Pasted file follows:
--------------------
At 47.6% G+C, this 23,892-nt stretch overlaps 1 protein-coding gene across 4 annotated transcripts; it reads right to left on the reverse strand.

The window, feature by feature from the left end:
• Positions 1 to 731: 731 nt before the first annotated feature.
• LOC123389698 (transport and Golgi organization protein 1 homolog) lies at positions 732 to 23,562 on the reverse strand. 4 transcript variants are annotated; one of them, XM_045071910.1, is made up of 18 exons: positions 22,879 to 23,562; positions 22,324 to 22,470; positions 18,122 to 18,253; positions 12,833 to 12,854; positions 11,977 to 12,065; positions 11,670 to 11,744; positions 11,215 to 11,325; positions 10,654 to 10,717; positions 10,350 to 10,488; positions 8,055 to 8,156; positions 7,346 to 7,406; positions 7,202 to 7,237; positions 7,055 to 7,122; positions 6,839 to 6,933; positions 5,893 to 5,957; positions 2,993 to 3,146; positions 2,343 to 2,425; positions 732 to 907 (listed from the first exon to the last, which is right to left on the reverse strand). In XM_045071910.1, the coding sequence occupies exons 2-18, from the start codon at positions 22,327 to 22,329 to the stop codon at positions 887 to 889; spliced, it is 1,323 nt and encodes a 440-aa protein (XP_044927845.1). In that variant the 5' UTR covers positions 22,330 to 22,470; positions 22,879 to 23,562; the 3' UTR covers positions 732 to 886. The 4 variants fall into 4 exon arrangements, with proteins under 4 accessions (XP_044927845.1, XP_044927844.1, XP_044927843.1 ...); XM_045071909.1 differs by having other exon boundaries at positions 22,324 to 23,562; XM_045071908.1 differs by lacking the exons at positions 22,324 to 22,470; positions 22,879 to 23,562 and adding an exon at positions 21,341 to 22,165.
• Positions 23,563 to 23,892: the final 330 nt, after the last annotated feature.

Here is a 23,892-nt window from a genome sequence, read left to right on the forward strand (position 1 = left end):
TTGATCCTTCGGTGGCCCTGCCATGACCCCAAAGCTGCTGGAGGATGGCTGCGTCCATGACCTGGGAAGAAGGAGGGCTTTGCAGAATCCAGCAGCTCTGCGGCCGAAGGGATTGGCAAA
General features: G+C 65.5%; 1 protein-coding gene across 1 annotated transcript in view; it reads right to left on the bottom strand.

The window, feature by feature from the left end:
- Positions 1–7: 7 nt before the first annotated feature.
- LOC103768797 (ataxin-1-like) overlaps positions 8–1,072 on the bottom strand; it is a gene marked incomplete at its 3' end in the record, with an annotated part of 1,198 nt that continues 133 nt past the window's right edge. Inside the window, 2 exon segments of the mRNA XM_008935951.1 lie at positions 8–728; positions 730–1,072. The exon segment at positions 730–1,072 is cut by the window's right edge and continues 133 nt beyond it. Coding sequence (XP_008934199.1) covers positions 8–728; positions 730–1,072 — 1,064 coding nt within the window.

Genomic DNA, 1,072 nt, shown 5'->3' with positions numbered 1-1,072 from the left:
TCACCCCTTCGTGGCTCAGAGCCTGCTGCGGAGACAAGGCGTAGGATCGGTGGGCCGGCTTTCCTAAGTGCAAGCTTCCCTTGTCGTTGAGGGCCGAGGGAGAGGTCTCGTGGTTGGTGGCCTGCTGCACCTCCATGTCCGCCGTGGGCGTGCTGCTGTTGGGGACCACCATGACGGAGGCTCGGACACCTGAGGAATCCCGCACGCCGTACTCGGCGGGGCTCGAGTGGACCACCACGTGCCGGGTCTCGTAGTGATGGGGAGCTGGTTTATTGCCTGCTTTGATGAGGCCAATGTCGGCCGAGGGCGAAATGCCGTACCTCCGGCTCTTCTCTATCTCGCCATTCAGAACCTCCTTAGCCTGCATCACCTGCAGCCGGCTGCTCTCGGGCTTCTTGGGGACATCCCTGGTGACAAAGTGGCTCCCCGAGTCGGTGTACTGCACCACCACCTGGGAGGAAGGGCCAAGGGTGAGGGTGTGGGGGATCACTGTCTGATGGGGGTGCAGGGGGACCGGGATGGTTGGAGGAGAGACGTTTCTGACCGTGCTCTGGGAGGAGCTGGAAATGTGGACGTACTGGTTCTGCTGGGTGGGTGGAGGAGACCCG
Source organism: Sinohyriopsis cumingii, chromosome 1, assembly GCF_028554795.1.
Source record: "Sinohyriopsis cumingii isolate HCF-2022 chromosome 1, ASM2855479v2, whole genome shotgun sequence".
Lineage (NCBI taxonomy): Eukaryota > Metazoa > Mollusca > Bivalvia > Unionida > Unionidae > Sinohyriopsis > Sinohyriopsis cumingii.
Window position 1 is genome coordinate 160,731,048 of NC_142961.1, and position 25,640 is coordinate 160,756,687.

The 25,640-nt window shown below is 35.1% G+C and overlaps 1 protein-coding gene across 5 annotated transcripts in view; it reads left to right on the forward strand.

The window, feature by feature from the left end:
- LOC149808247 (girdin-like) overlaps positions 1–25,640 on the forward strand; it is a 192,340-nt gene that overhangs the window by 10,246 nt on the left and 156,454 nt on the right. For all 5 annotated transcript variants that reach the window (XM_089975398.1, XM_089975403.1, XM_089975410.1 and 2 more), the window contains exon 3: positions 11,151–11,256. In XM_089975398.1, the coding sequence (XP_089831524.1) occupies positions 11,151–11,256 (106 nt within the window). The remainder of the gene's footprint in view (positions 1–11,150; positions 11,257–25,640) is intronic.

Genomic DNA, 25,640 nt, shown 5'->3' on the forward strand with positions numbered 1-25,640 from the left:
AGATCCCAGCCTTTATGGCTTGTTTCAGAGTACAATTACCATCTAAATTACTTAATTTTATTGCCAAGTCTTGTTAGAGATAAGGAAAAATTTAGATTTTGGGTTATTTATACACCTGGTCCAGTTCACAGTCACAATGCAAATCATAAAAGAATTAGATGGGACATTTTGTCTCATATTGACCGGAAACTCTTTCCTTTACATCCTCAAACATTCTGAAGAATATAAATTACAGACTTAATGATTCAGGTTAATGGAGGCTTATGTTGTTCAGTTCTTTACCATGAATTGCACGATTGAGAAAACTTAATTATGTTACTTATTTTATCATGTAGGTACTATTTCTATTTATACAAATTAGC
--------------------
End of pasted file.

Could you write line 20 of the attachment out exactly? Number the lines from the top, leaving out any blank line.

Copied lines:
- LOC149808247 (girdin-like) overlaps positions 1–25,640 on the forward strand; it is a 192,340-nt gene that overhangs the window by 10,246 nt on the left and 156,454 nt on the right. For all 5 annotated transcript variants that reach the window (XM_089975398.1, XM_089975403.1, XM_089975410.1 and 2 more), the window contains exon 3: positions 11,151–11,256. In XM_089975398.1, the coding sequence (XP_089831524.1) occupies positions 11,151–11,256 (106 nt within the window). The remainder of the gene's footprint in view (positions 1–11,150; positions 11,257–25,640) is intronic.